• Antibacterial / Antifungal / Irritant: Study evaluated various extracts of Malva parviflora and Malvastrum coromandelianum for antibacterial, antifungal, and irritant activities. Results showed similar patterns of antibacterial activities against E. coli, and slight variations against Proteus vulgaris, Bacillus subtils, and Staphylococcus aureus, and the same activities against Aspergillus niger and A. oryzae. Application of hexane, chloroform and aqueous extracts on the inner surface of ear of male albino rabbits caused an irritant response. (10)
• Immunomodulatory: Study evaluated an ethanolic extract of whole plant in experimental models of immunity in Swiss albino mice. Results showed the extract to possess potential for augmenting immune activity by cellular and humoral mediated mechanisms. (11)
• Hypoglycemic: Study evaluated extracts and fractions of dried powder of M. coromandelianum for hypoglycemic activity in normal and alloxan-induced diabetic rats. At doses of 4 g/kbw, an MC-1 extract showed significant hypoglycemic activity in alloxan-induced diabetic rats. Other fractions failed to show hypoglycemic activity. (13)
• Antipyretic / Analgesic / Anti-Inflammatory: Study of an aqueous extract of whole plant and root of M. coromandelianum showed lowering of rabbit fever in fever induced by typhoid-paratyphoid vaccine, decreased mice writhing, inhibition of ear edema and decrease in permeability of blood capillary in abdominal cavity of mice. Results suggest antipyretic, analgesic, and anti-inflammatory effects. (14)
• Study of Glucose-Lowering Effect / No Efficacy / Clinical Trial: A double blind, randomized controlled trial evaluated the glucose-lowering efficacy of a water extract of M. coromandelianum in type 2 Diabetes patients. In this study, MC in dosage of 1,200 mg/day dose showed no glucose lowering efficacy in type 2 diabetes. (18)
• Antidiarrheal / Leaves: Study evaluated the in vivo antidiarrheal effect of ethanolic extract of leaves of M. tricuspidatum in rats, evaluated by castor oil, magnesium sulfate and charcoal. Results showed significant (p<0.05) activity against castor oil-induced diarrhea. It also inhibited magnesium sulfate induced enteropooling and significant reduction in gastrointestinal motility in charcoal meal test. (19)
/ Leaves: Study evaluated a methanolic leaf extract for anthelmintic activity against Indian earthworm Pheretima posthuma and compared with standard drug Albendazole. Results showed significant anthelmintic effect with higher activity at higher concentrations. (21)
• Antibacterial / Cytotoxicity / Antioxidant
/ Essential Oil of Aerial Parts: Study evaluated the chemical composition, antibacterial, cytotoxic, and antioxidant activities of essential oil from aerial parts. GC/FID and GC/MS analysis identified 50 compounds, representing 98.5% of the oil. The essential oil exhibited significant antibacterial activity against S. aureus, B. subtilis, and E. coli with MICs of 0.156 mg/mL, 0.156 mg/mL, and 0.078 mg/mL, respectively. MTT assay showed moderate cytotoxic effect against HepG2 and MCF-7 cell lines with IC50s of 116.40 µg/mL and 120.27 µg/mL. The EO showed weak antioxidant effects by DPPH, ABTS, and FRAP assays. (see constituents above) (25)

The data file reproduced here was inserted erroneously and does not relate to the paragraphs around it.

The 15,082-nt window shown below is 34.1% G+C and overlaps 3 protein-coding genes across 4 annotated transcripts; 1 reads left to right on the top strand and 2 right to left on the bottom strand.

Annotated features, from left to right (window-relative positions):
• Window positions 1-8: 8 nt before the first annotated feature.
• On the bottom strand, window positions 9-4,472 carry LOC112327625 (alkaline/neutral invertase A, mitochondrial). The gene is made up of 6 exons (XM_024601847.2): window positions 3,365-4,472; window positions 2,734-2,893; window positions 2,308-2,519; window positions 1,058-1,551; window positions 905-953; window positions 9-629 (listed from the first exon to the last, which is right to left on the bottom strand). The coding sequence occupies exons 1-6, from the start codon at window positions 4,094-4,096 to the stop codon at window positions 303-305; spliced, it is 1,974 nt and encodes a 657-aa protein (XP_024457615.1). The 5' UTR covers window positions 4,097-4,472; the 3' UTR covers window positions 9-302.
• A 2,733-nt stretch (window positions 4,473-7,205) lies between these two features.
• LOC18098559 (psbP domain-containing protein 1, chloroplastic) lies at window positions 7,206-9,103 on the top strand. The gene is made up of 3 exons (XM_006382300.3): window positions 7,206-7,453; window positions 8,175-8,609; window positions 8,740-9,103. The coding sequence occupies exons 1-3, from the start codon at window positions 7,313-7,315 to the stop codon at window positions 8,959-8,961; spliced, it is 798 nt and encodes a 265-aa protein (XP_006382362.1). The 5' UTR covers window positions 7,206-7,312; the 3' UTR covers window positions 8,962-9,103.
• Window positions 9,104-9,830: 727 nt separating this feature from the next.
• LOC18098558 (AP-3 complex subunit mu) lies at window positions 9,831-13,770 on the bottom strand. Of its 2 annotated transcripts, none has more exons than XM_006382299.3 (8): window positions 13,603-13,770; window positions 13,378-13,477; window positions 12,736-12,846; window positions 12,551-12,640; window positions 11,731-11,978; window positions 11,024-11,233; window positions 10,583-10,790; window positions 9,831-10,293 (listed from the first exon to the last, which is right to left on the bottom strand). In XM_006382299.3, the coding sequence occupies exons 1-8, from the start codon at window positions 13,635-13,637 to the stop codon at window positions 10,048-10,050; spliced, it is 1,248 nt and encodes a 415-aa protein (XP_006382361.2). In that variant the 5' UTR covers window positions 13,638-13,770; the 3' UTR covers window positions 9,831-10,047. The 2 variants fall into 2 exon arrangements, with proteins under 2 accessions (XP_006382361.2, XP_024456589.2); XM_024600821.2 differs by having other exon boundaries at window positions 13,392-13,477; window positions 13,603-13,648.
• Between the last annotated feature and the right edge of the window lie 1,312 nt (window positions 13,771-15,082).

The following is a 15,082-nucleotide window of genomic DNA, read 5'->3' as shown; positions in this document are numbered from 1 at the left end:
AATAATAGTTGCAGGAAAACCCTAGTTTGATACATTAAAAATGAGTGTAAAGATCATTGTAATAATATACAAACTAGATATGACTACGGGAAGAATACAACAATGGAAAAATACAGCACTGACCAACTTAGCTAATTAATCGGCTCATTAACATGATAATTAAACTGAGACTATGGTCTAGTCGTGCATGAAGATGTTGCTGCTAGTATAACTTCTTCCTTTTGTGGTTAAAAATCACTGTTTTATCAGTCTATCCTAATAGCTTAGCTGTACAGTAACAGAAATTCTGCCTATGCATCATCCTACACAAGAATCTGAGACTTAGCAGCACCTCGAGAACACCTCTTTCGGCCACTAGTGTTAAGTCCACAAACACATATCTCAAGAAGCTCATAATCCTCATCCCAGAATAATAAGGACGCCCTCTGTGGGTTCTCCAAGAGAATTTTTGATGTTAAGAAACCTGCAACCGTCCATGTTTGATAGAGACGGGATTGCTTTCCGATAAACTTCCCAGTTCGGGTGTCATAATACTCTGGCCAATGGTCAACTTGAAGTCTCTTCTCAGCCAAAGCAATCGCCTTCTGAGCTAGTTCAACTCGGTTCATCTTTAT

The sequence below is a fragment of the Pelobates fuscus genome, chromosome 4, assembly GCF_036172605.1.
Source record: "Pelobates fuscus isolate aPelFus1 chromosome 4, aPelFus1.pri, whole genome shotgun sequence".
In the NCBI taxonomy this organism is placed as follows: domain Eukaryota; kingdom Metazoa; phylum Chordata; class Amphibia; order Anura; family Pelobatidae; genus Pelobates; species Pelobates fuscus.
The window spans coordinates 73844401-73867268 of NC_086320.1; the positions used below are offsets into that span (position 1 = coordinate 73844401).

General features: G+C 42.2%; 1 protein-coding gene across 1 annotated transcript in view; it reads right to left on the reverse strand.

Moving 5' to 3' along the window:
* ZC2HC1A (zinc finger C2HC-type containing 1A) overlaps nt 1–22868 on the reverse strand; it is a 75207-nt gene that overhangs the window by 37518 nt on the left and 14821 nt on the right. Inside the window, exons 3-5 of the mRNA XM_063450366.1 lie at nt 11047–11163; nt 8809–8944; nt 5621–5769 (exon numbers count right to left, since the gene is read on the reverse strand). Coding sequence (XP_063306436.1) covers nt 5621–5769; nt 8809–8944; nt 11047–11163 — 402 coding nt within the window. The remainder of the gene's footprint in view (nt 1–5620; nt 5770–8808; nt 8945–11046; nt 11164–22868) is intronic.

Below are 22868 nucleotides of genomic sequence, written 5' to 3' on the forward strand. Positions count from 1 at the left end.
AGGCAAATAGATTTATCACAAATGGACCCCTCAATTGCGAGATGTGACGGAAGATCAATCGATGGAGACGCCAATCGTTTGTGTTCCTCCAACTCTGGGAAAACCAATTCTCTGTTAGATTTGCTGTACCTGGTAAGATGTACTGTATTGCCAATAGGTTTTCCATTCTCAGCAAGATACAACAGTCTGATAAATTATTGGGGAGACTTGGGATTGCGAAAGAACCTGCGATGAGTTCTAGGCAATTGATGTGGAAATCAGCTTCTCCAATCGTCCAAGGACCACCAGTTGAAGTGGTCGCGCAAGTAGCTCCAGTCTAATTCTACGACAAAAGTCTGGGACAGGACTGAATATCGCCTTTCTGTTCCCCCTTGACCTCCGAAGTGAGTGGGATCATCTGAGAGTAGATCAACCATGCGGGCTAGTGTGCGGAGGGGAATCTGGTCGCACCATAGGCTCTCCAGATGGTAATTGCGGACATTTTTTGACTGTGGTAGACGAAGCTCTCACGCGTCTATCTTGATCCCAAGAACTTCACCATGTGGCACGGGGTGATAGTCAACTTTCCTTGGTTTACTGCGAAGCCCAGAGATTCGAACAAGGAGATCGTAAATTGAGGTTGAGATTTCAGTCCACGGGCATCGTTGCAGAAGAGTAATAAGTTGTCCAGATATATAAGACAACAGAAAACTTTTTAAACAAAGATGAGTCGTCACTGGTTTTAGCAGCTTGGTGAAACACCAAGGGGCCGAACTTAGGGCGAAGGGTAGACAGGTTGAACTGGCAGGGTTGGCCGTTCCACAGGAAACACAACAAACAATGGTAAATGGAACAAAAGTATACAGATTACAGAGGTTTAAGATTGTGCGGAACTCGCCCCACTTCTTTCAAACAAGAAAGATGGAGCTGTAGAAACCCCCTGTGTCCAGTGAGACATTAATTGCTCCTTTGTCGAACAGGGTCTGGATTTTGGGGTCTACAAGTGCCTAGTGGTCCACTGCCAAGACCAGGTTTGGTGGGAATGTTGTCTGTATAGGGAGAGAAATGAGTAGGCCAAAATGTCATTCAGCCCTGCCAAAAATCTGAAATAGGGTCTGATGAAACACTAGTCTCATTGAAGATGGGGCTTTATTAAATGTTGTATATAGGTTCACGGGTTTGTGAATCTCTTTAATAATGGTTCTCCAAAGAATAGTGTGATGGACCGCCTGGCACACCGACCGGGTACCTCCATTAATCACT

• Arabinoxylan / Antioxidant / Leaves: Study isolated an alkali-soluble polysaccharide (MAP) from the leaves of M. coromandelianum. The MAP was found to be an arabinoxylan which also exhibited ferric ion reducing activity, with a reducing power of 0.914 ± 0.01 at 1 mg/mL concentration which showed dose dependent behavior. Results suggest the MAP may be utilized as a potential antioxidant. (26)
• Quercetrin and Trans-Tiliroside / Antioxidant: Study of methanol extract isolated two compounds characterized as tiliroside and quercetrin. The invitro IC50 values against DPPH for tiliroside, quercetrin, and extract were 60.40 ± 0.24, 68.05 — 0.36, and 71.98 ± 0.29 µg/mL, respectively.. Results suggest significant antioxidant activity. (27)
• Antimycobacterial / Anti-Inflammatory: Study of crude leaf extracts isolated bioactive secondary metabolites. The ethyl acetate fraction showed the highest anti-mycobacterial and anti-inflammatory activities. Fractionation yielded apigenin-7-O-β-6″(p-coumaroyl)-glucopyranoside (1) and apigenin-8-C-glucopyranoside, vitexin (2). Both compounds showed interesting antimycobacterial activity against at least one Mycobacterium strain with MIC range of 0.03-0.25 mg/ml. Compounds showed anti-inflammatory activity with IC50s of 6.67 and 8.02 µg/ml, respectively. Results suggest possible lead compounds for antimycobacterial and anti-inflammatory products. (28)
• Antiulcer: Study investigated the antiulcer effect of various extracts of whole plant of Malvastrum tricuspidatum on ethanol-, aspirin-, cold-restraint stress-, and pylorus-ligation-induced gastric ulcer models in rats. The ethanol extract showed better ulcer protection in ethanol-induced ulcer model. The EE also showed concomittant attenuation of gastric secretory volume, free acidity, total acidity, and peptic activity in ulcerated rat. (29)
• Formulation of Film-Coated Tablets: Study reports on the preparation of film-coated tablets of high dose MCS by direct compression and pan coating techniques, with varying amounts of lactose cellulose, sodium starch glycolate, and fixed amounts of lubricants with 300 mg of MCS. The tablets had good appearance and met the requirement of compendia. (31)
- Dried whole plants in the cybermarket.